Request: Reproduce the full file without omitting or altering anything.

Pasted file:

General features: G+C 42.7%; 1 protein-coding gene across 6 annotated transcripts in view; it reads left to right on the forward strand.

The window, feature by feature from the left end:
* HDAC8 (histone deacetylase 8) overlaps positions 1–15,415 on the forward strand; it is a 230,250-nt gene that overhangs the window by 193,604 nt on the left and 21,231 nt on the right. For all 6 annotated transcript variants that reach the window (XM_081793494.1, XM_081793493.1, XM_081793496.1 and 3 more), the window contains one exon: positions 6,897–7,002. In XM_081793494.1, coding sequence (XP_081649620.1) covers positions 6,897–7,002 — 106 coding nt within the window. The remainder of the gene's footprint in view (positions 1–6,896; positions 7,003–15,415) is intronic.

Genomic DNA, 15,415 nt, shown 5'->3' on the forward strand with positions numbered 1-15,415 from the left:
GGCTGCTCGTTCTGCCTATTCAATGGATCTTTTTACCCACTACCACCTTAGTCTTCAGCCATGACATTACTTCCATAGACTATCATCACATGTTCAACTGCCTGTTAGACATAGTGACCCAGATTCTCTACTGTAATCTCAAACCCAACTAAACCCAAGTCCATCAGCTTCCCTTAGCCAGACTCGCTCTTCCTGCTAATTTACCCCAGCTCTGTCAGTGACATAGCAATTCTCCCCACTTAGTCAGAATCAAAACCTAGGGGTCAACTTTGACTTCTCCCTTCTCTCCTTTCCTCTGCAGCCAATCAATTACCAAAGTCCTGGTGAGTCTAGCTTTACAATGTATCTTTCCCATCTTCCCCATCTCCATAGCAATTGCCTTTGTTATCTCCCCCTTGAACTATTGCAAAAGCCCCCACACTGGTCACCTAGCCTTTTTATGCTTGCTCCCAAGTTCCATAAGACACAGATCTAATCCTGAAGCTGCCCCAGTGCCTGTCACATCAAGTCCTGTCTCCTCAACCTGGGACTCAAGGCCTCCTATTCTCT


General features: G+C 42.7%; 1 protein-coding gene across 6 annotated transcripts in view; it reads left to right on the forward strand.

The window, feature by feature from the left end:
* HDAC8 (histone deacetylase 8) overlaps positions 1–15,415 on the forward strand; it is a 230,250-nt gene that overhangs the window by 193,604 nt on the left and 21,231 nt on the right. For all 6 annotated transcript variants that reach the window (XM_081793494.1, XM_081793493.1, XM_081793496.1 and 3 more), the window contains one exon: positions 6,897–7,002. In XM_081793494.1, coding sequence (XP_081649620.1) covers positions 6,897–7,002 — 106 coding nt within the window. The remainder of the gene's footprint in view (positions 1–6,896; positions 7,003–15,415) is intronic.

Genomic DNA, 15,415 nt, shown 5'->3' on the forward strand with positions numbered 1-15,415 from the left:
GGCTGCTCGTTCTGCCTATTCAATGGATCTTTTTACCCACTACCACCTTAGTCTTCAGCCATGACATTACTTCCATAGACTATCATCACATGTTCAACTGCCTGTTAGACATAGTGACCCAGATTCTCTACTGTAATCTCAAACCCAACTAAACCCAAGTCCATCAGCTTCCCTTAGCCAGACTCGCTCTTCCTGCTAATTTACCCCAGCTCTGTCAGTGACATAGCAATTCTCCCCACTTAGTCAGAATCAAAACCTAGGGGTCAACTTTGACTTCTCCCTTCTCTCCTTTCCTCTGCAGCCAATCAATTACCAAAGTCCTGGTGAGTCTAGCTTTACAATGTATCTTTCCCATCTTCCCCATCTCCATAGCAATTGCCTTTGTTATCTCCCCCTTGAACTATTGCAAAAGCCCCCACACTGGTCACCTAGCCTTTTTATGCTTGCTCCCAAGTTCCATAAGACACAGATCTAATCCTGAAGCTGCCCCAGTGCCTGTCACATCAAGTCCTGTCTCCTCAACCTGGGACTCAAGGCCTCCTATTCTCT